Philosophers, theologians, believers and nonbelievers from a broad spectrum of cultures and faiths have been arguing about God's existence for centuries. In Freud’s Last Session, playwright Mark St. Germain crystallizes the essence of the debate, creating a fictional encounter between Sigmund Freud, the founder of psychoanalysis and a famous skeptic, and Irish-born C.S. Lewis, a scholar, novelist and devout Christian (whose messages of faith, broadcast via radio to his fellow Britons throughout World War II, served as comfort for many during those bleak times).
The play, directed by Robert Mandel and inspired by a book by Dr. Armand Nicholi, The Question of God, is set on Sept. 3, 1939 — the day that Hitler invaded Poland, and two weeks prior to the death of Freud, who, suffering inoperable cancer, ended his own life assisted by his doctor and his daughter Anna.
The faceoff between the 83-year-old Freud and Lewis takes place after the doctor (Martin Rayner, who originated the role in 2010) invites Lewis (Martyn Stanbridge) to visit him at his home in London. A vigorous, outgoing man in his middle years, Lewis arrives under the impression that Freud has read one of his books and taken umbrage at his description of a character very like himself — “a vain, ignorant old man.” But it turns out that the ailing intellectual icon couldn’t care less what Lewis thinks of him; he’s only interested in uncovering what prompted his guest, once a professed nonbeliever, to do a 180-degree turnaround to become a man of faith. He pointedly inquires “why a man of your intellect … abandoned truth and embraced an insidious lie.”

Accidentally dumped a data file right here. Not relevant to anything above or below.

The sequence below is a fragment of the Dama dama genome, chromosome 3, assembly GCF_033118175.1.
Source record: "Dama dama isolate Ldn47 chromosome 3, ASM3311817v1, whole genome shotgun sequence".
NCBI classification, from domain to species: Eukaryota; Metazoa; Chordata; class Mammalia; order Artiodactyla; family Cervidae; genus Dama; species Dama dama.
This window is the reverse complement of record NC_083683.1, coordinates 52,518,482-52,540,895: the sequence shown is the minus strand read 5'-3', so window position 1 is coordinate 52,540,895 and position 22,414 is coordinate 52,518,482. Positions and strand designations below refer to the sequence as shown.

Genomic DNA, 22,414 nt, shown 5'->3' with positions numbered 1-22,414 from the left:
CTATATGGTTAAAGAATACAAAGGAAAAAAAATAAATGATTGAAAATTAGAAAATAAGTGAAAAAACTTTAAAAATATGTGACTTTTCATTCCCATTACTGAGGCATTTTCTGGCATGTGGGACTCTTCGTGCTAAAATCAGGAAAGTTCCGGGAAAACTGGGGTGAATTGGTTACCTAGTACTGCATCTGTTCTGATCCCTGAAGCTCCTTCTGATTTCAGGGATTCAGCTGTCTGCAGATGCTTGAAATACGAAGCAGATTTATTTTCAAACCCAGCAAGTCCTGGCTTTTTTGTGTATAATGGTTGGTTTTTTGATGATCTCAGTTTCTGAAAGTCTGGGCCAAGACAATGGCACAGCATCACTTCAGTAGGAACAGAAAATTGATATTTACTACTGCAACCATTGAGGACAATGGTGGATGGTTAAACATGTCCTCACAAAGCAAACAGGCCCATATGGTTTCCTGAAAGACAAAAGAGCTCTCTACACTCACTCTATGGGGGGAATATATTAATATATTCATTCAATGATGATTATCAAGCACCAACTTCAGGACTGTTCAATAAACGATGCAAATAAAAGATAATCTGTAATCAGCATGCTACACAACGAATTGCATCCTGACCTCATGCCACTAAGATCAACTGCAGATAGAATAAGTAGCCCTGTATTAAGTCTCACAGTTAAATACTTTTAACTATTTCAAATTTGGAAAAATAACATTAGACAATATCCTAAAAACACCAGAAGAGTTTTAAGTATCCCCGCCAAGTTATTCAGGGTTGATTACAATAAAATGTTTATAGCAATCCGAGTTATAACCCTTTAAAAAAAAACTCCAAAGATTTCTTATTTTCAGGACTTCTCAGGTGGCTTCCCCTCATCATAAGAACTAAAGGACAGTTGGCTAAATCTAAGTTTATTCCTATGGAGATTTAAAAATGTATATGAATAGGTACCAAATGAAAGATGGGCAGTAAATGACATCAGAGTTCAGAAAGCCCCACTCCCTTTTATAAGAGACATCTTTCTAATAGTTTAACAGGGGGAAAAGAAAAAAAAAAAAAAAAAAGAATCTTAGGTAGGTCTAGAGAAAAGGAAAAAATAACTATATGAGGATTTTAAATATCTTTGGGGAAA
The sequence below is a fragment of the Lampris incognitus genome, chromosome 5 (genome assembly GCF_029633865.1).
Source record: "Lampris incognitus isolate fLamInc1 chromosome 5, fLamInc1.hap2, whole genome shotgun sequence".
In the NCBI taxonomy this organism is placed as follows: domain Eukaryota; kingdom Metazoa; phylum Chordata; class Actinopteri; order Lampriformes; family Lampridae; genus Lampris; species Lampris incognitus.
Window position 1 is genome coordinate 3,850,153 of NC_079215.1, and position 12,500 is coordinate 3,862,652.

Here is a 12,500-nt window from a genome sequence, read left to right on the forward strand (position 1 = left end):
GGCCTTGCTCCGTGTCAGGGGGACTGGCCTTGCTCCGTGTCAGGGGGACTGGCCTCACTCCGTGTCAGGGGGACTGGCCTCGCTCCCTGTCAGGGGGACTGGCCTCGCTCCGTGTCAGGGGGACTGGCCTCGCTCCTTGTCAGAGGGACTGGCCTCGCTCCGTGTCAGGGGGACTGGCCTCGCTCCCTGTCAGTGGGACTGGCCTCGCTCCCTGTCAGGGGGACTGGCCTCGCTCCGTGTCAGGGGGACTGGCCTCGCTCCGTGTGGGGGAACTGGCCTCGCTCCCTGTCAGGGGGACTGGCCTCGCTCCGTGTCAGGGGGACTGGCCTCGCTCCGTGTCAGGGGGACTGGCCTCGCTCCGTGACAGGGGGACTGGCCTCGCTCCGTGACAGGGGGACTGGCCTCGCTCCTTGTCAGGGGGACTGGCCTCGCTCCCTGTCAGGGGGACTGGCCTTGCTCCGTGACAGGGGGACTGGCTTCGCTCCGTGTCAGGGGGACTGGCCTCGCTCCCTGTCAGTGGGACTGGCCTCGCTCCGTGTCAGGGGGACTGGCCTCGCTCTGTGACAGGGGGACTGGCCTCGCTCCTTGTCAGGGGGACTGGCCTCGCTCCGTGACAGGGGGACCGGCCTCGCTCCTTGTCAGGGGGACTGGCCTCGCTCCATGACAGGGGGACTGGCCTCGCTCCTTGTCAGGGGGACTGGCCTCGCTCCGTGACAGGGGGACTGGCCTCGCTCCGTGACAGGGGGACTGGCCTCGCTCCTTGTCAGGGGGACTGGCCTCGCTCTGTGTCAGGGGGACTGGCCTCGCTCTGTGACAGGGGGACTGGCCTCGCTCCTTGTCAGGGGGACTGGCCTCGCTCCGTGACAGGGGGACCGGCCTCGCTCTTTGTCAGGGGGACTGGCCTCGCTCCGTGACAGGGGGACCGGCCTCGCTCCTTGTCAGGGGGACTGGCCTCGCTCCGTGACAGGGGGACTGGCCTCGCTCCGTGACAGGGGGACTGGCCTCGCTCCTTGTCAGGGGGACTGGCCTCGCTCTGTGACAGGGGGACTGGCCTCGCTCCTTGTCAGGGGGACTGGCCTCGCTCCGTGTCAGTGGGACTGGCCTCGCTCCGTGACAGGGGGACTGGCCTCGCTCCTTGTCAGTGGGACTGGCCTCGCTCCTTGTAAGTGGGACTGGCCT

A dialectic ensues, which examines whether morality and a conscience are inbred or taught — or whether they exist at all; also, how the notion of God is often twisted for evil ends (Hitler’s claim that crushing the Jews is “the will of God”); and — this is a thorny one — why an almighty deity allows horrific events to occur. Freud’s concept of God as the projection of infantile need and his theory that the Jews cannibalized Moses and have been expiating that crime ever since come up against Lewis’ ingenuous assumption that his Creator is the source of all good, and “you don’t have to be an imbecile to believe in him.”
Eventually, the intellectual nature of their exchange segues to the personal, as the extent of Freud’s illness and pain are revealed, along with his plans (shocking to Lewis) for a speedy, self-engendered demise. The discussion becomes moot, however, when an air raid siren sounds, and both men rapidly rummage for their gas masks and together race for shelter.
From the beginning the theatrical dynamic derives less from the ideas that are bandied about than from the characters and their contrasts. And the actors serve it well — Rayner, intimidatingly authentic as a smug, brittle, brilliant Freud, who minces no words in his takedown of others, less from cruelty than his own implacable vision of reality; and Stanbridge as the more open-minded and charitable Lewis, who overlooks Freud’s affronts and springs to action at the moment of crisis.
Of course no one wins this debate. But Pete Hickok’s period-piece replica of Freud’s study, with its imposing books and collection of artifacts, frames it handsomely, while Derrick McDaniel’s artful lighting adds a final poignant touch.
GO! Odyssey Theatre, 2055 S. Sepulveda Blvd, West L.A.; (310) 477-2055, OdysseyTheatre.com; through March 4.
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